The wealthy ones are the back wave, the poor ones are “Chinese Chives”. Some said the video “Back Wave” is a declaration of youth. The content is rosy but not realistic, glorious but not touching. In reality, how many young people can afford to live like this? The content does not capture the general social reality. Criticism of “Back Wave” is a moment of awakening for Chinese young people — it is a resistance against “poisonous Chicken soup”.

Another commented:

害,生而为韭浪太难了,被一部分50后60后70后割完一茬又一茬,将来还要被达官显贵的后浪们割,太难了呀 ​

Shit, it is so difficult to be in the “Chives wave”. We keep being harvested by the 1950s, 1960s, and 1970s. In the future, we will be harvested by the privileged “back wave”. Life is so difficult.

A “Back Wave” parody soon went viral on Bilibili. It replaced He Bing's speech with a description of the “Chives Wave” — a generation that enjoys being exploited.

Below is a version published on YouTube:

你们拥有了我们曾经彻底消灭的权利,被剥削的权利,你们没有发言权,[…] 你们有幸遇到了这样的时代,但是富二代们更有幸他们遇见了这样的你们,他们看见你们满怀敬意,向你们的愚昧迟钝致敬,你们正在把自己的钱变成老板的钱 把社会的变成资本的, 把对的变成错的 ,把白的变成黑的, 红二代在海外的千万个房产有你们添砖加瓦, 红三代开着奔驰大G在紫禁城撒欢,每一脚的油门都有你们的贡献,你们把自己的身体变成了老板所席卷的996 ICU的躯壳…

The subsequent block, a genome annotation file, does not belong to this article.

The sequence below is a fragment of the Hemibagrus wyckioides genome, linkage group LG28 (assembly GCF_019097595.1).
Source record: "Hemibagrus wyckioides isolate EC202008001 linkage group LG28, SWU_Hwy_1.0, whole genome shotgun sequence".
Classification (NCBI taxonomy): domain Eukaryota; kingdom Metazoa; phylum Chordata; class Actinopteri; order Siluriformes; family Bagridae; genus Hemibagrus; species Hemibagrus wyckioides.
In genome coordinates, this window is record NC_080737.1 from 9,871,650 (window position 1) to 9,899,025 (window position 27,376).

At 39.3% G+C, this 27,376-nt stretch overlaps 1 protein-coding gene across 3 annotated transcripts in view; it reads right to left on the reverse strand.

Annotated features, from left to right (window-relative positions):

You have the rights that we have eliminated — the right to be exploited. You don't have the right to speak out. […] You are lucky to be in this era and Second Generation Rich are happy to meet you. They pay tribute to you, to you being naive and dumb. You have turned your own wealth into the wealth of your boss, turned the social into the capital, turned right into wrong and white into black. You have contributed bricks used for the construction of millions of overseas properties owned by the Second Generation Reds. You have contributed the oil used in the Benz owned by the Third Generation Reds who are racing outside the Forbidden City. You have turned your own bodies into 996 (9am to 9pm daily, six days per week) working machines which will eventually end up in an Intensive Care Unit.

Other parodies have emerged since, including this one about the Hong Kong protests for freedom and autonomy:

The debate surrounding the Youth Day video reminded some Chinese netizens to reflect on the genuine meaning of freedom and rights.

@CalvinChiu, a mainland Chinese tweeted:

The production quality of Back Wave is excellent. We the youth have freedom to travel, but why are there no mentions of other freedoms? We the youth have the right to learn different languages — do we enjoy other rights? Youth in China has been locked up by properties and vehicles and does not care about politics. This is sad. We have to struggle for our rights, not sit there and wait. Youth in China should yell out — we want freedom of press!